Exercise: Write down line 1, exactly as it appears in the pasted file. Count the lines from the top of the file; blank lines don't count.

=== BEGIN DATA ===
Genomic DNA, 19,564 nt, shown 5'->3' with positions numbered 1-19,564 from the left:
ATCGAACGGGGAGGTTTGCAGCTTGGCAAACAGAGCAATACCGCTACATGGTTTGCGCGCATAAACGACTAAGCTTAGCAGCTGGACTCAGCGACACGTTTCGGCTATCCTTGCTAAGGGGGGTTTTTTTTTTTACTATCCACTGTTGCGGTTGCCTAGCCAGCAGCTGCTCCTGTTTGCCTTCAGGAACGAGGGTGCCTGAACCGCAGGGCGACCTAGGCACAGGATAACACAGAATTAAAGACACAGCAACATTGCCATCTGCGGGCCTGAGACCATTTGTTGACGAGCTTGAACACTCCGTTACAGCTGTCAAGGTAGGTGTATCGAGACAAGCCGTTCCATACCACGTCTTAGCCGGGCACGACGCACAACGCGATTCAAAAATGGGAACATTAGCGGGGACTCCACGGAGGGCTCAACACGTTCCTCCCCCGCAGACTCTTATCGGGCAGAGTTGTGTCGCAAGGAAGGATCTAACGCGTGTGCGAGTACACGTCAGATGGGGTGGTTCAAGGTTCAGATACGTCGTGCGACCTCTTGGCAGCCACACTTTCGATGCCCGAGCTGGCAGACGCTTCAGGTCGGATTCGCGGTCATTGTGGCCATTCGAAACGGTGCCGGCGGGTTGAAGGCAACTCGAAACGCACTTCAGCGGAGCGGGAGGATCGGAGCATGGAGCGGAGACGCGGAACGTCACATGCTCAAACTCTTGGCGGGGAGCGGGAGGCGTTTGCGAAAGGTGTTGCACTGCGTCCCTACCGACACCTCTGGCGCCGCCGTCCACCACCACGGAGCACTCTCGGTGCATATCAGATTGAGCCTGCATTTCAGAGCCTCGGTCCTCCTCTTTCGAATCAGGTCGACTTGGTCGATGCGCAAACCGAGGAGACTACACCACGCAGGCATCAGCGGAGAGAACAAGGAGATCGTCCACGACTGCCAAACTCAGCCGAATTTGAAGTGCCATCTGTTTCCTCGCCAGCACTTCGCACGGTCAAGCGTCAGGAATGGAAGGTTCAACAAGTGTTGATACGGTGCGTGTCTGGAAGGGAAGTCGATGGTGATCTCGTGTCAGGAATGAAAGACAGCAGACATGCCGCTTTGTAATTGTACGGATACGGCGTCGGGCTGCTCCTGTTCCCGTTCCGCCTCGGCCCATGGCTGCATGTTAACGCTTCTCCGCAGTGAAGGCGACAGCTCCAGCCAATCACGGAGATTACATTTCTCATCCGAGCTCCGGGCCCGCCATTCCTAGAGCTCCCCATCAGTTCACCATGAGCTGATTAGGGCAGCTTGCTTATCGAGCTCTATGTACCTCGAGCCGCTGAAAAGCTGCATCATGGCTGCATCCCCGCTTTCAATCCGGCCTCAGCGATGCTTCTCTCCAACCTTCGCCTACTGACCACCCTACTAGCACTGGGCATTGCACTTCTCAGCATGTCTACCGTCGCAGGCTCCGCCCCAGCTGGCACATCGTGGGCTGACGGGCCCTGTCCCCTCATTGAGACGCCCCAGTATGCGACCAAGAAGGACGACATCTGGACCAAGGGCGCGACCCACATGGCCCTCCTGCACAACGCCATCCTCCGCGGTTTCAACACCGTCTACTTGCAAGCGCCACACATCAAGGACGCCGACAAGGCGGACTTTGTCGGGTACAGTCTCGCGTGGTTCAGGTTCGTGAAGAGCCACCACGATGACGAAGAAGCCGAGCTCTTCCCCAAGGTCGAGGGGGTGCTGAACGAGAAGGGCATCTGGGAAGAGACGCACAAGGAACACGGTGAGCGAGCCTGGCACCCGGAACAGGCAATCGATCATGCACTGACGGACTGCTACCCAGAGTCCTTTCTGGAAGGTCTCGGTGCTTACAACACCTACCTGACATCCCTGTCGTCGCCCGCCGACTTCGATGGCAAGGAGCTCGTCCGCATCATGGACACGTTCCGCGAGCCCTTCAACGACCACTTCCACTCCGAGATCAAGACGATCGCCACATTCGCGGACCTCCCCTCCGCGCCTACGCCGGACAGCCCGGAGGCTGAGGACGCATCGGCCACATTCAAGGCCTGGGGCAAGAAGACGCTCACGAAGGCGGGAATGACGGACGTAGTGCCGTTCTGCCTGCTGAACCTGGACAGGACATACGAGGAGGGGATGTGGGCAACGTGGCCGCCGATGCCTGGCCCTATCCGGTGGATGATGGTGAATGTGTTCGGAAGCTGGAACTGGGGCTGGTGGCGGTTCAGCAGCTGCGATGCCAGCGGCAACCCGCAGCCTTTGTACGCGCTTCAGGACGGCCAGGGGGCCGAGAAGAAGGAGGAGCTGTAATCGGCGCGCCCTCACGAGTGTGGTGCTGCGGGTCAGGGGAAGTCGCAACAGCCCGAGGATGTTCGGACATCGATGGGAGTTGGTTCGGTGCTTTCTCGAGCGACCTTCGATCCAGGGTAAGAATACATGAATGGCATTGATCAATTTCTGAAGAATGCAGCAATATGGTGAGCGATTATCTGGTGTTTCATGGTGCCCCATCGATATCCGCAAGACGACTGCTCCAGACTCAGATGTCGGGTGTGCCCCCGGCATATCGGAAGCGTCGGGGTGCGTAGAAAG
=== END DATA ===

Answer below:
Genomic DNA, 19,564 nt, shown 5'->3' with positions numbered 1-19,564 from the left: